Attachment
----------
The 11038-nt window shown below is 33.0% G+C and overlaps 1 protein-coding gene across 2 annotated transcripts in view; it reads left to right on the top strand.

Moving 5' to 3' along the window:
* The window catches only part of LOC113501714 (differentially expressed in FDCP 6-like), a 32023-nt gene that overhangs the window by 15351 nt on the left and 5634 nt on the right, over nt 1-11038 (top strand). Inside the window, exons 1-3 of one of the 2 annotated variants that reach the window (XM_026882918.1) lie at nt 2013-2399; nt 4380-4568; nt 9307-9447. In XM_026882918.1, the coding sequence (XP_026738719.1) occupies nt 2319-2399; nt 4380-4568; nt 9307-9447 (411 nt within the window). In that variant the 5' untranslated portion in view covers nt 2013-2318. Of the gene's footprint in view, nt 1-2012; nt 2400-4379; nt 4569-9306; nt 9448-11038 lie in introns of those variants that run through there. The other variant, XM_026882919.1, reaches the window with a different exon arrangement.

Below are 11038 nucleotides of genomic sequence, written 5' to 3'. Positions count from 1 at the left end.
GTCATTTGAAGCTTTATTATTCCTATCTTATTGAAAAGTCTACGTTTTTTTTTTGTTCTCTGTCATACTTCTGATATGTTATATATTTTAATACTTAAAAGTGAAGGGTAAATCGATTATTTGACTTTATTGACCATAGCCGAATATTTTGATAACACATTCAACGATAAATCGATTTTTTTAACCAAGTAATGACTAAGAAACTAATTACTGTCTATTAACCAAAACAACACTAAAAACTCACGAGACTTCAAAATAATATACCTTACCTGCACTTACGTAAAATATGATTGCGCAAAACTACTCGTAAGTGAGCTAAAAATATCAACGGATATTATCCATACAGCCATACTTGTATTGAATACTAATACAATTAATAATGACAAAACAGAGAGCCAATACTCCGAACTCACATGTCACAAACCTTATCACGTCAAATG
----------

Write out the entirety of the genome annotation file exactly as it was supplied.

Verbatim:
The 11038-nt window shown below is 33.0% G+C and overlaps 1 protein-coding gene across 2 annotated transcripts in view; it reads left to right on the top strand.

Moving 5' to 3' along the window:
* The window catches only part of LOC113501714 (differentially expressed in FDCP 6-like), a 32023-nt gene that overhangs the window by 15351 nt on the left and 5634 nt on the right, over nt 1-11038 (top strand). Inside the window, exons 1-3 of one of the 2 annotated variants that reach the window (XM_026882918.1) lie at nt 2013-2399; nt 4380-4568; nt 9307-9447. In XM_026882918.1, the coding sequence (XP_026738719.1) occupies nt 2319-2399; nt 4380-4568; nt 9307-9447 (411 nt within the window). In that variant the 5' untranslated portion in view covers nt 2013-2318. Of the gene's footprint in view, nt 1-2012; nt 2400-4379; nt 4569-9306; nt 9448-11038 lie in introns of those variants that run through there. The other variant, XM_026882919.1, reaches the window with a different exon arrangement.

Below are 11038 nucleotides of genomic sequence, written 5' to 3'. Positions count from 1 at the left end.
GTCATTTGAAGCTTTATTATTCCTATCTTATTGAAAAGTCTACGTTTTTTTTTTGTTCTCTGTCATACTTCTGATATGTTATATATTTTAATACTTAAAAGTGAAGGGTAAATCGATTATTTGACTTTATTGACCATAGCCGAATATTTTGATAACACATTCAACGATAAATCGATTTTTTTAACCAAGTAATGACTAAGAAACTAATTACTGTCTATTAACCAAAACAACACTAAAAACTCACGAGACTTCAAAATAATATACCTTACCTGCACTTACGTAAAATATGATTGCGCAAAACTACTCGTAAGTGAGCTAAAAATATCAACGGATATTATCCATACAGCCATACTTGTATTGAATACTAATACAATTAATAATGACAAAACAGAGAGCCAATACTCCGAACTCACATGTCACAAACCTTATCACGTCAAATG